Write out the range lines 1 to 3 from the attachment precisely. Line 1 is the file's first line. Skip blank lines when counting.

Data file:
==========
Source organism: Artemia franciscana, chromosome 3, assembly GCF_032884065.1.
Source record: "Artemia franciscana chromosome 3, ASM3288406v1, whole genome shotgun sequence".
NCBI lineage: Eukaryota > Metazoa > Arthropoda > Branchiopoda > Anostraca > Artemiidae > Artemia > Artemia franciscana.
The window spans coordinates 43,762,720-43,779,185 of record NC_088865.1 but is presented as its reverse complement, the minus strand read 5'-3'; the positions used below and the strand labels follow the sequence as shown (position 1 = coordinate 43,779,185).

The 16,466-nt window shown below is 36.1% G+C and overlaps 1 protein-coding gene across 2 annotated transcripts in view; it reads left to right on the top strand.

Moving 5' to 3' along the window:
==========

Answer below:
Source organism: Artemia franciscana, chromosome 3, assembly GCF_032884065.1.
Source record: "Artemia franciscana chromosome 3, ASM3288406v1, whole genome shotgun sequence".
NCBI lineage: Eukaryota > Metazoa > Arthropoda > Branchiopoda > Anostraca > Artemiidae > Artemia > Artemia franciscana.